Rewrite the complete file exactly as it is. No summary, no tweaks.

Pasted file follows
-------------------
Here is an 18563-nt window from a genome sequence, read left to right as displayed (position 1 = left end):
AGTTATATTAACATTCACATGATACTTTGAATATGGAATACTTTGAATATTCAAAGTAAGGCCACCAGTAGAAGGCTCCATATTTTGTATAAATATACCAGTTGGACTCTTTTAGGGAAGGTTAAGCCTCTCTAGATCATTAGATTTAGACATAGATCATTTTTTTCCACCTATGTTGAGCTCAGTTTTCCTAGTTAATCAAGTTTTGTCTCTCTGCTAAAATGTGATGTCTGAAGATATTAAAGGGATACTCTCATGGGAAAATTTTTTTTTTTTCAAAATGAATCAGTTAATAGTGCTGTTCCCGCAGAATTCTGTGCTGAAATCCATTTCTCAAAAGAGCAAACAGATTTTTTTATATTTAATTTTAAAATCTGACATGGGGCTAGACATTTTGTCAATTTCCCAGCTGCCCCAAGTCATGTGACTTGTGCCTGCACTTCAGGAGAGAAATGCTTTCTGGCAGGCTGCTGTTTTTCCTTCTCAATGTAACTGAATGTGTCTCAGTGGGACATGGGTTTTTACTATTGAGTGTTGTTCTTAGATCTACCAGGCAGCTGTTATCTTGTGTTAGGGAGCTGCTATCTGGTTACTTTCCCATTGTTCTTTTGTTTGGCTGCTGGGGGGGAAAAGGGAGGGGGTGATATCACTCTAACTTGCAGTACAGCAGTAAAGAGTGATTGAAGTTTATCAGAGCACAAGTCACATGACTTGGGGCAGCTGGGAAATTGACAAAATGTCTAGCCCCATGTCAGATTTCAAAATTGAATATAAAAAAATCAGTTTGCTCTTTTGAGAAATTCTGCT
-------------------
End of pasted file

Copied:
Here is an 18563-nt window from a genome sequence, read left to right as displayed (position 1 = left end):
AGTTATATTAACATTCACATGATACTTTGAATATGGAATACTTTGAATATTCAAAGTAAGGCCACCAGTAGAAGGCTCCATATTTTGTATAAATATACCAGTTGGACTCTTTTAGGGAAGGTTAAGCCTCTCTAGATCATTAGATTTAGACATAGATCATTTTTTTCCACCTATGTTGAGCTCAGTTTTCCTAGTTAATCAAGTTTTGTCTCTCTGCTAAAATGTGATGTCTGAAGATATTAAAGGGATACTCTCATGGGAAAATTTTTTTTTTTTCAAAATGAATCAGTTAATAGTGCTGTTCCCGCAGAATTCTGTGCTGAAATCCATTTCTCAAAAGAGCAAACAGATTTTTTTATATTTAATTTTAAAATCTGACATGGGGCTAGACATTTTGTCAATTTCCCAGCTGCCCCAAGTCATGTGACTTGTGCCTGCACTTCAGGAGAGAAATGCTTTCTGGCAGGCTGCTGTTTTTCCTTCTCAATGTAACTGAATGTGTCTCAGTGGGACATGGGTTTTTACTATTGAGTGTTGTTCTTAGATCTACCAGGCAGCTGTTATCTTGTGTTAGGGAGCTGCTATCTGGTTACTTTCCCATTGTTCTTTTGTTTGGCTGCTGGGGGGGAAAAGGGAGGGGGTGATATCACTCTAACTTGCAGTACAGCAGTAAAGAGTGATTGAAGTTTATCAGAGCACAAGTCACATGACTTGGGGCAGCTGGGAAATTGACAAAATGTCTAGCCCCATGTCAGATTTCAAAATTGAATATAAAAAAATCAGTTTGCTCTTTTGAGAAATTCTGCT